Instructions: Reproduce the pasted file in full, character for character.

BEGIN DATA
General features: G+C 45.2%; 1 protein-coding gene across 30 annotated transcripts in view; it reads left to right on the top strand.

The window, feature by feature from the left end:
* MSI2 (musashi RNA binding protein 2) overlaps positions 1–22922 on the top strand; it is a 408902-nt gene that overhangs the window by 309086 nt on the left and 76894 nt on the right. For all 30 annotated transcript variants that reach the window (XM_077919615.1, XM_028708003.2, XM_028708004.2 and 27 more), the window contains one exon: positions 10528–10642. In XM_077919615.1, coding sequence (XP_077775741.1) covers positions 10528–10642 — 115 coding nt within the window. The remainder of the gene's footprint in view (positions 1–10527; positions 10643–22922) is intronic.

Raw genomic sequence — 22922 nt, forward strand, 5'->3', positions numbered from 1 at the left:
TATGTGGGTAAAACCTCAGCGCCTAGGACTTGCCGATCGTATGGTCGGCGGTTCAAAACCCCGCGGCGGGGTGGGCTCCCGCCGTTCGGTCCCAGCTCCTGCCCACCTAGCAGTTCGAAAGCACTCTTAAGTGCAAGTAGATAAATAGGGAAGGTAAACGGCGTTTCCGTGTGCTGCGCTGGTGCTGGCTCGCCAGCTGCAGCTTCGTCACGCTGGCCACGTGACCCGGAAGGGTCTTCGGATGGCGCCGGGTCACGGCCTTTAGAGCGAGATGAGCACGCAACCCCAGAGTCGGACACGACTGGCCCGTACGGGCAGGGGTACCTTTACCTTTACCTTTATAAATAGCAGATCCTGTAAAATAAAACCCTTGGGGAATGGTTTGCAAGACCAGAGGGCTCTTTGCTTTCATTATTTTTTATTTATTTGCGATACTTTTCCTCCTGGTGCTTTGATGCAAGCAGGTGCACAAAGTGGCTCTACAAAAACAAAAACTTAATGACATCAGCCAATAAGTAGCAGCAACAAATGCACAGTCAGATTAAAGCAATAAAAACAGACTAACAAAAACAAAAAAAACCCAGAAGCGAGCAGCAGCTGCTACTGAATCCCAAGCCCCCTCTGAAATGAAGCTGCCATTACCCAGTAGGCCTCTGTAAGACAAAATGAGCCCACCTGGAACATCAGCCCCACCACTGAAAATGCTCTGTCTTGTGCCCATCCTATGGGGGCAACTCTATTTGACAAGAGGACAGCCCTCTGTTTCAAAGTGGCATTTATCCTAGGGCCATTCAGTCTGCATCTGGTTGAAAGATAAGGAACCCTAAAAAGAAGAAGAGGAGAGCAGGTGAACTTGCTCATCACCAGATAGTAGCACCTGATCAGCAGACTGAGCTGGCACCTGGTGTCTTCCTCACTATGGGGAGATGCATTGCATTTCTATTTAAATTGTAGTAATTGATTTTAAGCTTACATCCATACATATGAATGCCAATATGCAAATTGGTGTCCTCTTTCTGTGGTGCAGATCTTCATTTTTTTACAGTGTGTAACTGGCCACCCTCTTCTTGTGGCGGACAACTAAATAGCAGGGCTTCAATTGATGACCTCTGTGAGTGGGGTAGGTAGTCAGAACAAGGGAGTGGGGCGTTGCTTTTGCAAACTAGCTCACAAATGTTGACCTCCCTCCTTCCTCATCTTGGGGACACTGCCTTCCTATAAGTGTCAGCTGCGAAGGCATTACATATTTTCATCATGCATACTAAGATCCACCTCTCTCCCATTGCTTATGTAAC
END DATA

General features: G+C 45.2%; 1 protein-coding gene across 30 annotated transcripts in view; it reads left to right on the top strand.

The window, feature by feature from the left end:
* MSI2 (musashi RNA binding protein 2) overlaps positions 1–22922 on the top strand; it is a 408902-nt gene that overhangs the window by 309086 nt on the left and 76894 nt on the right. For all 30 annotated transcript variants that reach the window (XM_077919615.1, XM_028708003.2, XM_028708004.2 and 27 more), the window contains one exon: positions 10528–10642. In XM_077919615.1, coding sequence (XP_077775741.1) covers positions 10528–10642 — 115 coding nt within the window. The remainder of the gene's footprint in view (positions 1–10527; positions 10643–22922) is intronic.

Raw genomic sequence — 22922 nt, forward strand, 5'->3', positions numbered from 1 at the left:
TATGTGGGTAAAACCTCAGCGCCTAGGACTTGCCGATCGTATGGTCGGCGGTTCAAAACCCCGCGGCGGGGTGGGCTCCCGCCGTTCGGTCCCAGCTCCTGCCCACCTAGCAGTTCGAAAGCACTCTTAAGTGCAAGTAGATAAATAGGGAAGGTAAACGGCGTTTCCGTGTGCTGCGCTGGTGCTGGCTCGCCAGCTGCAGCTTCGTCACGCTGGCCACGTGACCCGGAAGGGTCTTCGGATGGCGCCGGGTCACGGCCTTTAGAGCGAGATGAGCACGCAACCCCAGAGTCGGACACGACTGGCCCGTACGGGCAGGGGTACCTTTACCTTTACCTTTATAAATAGCAGATCCTGTAAAATAAAACCCTTGGGGAATGGTTTGCAAGACCAGAGGGCTCTTTGCTTTCATTATTTTTTATTTATTTGCGATACTTTTCCTCCTGGTGCTTTGATGCAAGCAGGTGCACAAAGTGGCTCTACAAAAACAAAAACTTAATGACATCAGCCAATAAGTAGCAGCAACAAATGCACAGTCAGATTAAAGCAATAAAAACAGACTAACAAAAACAAAAAAAACCCAGAAGCGAGCAGCAGCTGCTACTGAATCCCAAGCCCCCTCTGAAATGAAGCTGCCATTACCCAGTAGGCCTCTGTAAGACAAAATGAGCCCACCTGGAACATCAGCCCCACCACTGAAAATGCTCTGTCTTGTGCCCATCCTATGGGGGCAACTCTATTTGACAAGAGGACAGCCCTCTGTTTCAAAGTGGCATTTATCCTAGGGCCATTCAGTCTGCATCTGGTTGAAAGATAAGGAACCCTAAAAAGAAGAAGAGGAGAGCAGGTGAACTTGCTCATCACCAGATAGTAGCACCTGATCAGCAGACTGAGCTGGCACCTGGTGTCTTCCTCACTATGGGGAGATGCATTGCATTTCTATTTAAATTGTAGTAATTGATTTTAAGCTTACATCCATACATATGAATGCCAATATGCAAATTGGTGTCCTCTTTCTGTGGTGCAGATCTTCATTTTTTTACAGTGTGTAACTGGCCACCCTCTTCTTGTGGCGGACAACTAAATAGCAGGGCTTCAATTGATGACCTCTGTGAGTGGGGTAGGTAGTCAGAACAAGGGAGTGGGGCGTTGCTTTTGCAAACTAGCTCACAAATGTTGACCTCCCTCCTTCCTCATCTTGGGGACACTGCCTTCCTATAAGTGTCAGCTGCGAAGGCATTACATATTTTCATCATGCATACTAAGATCCACCTCTCTCCCATTGCTTATGTAAC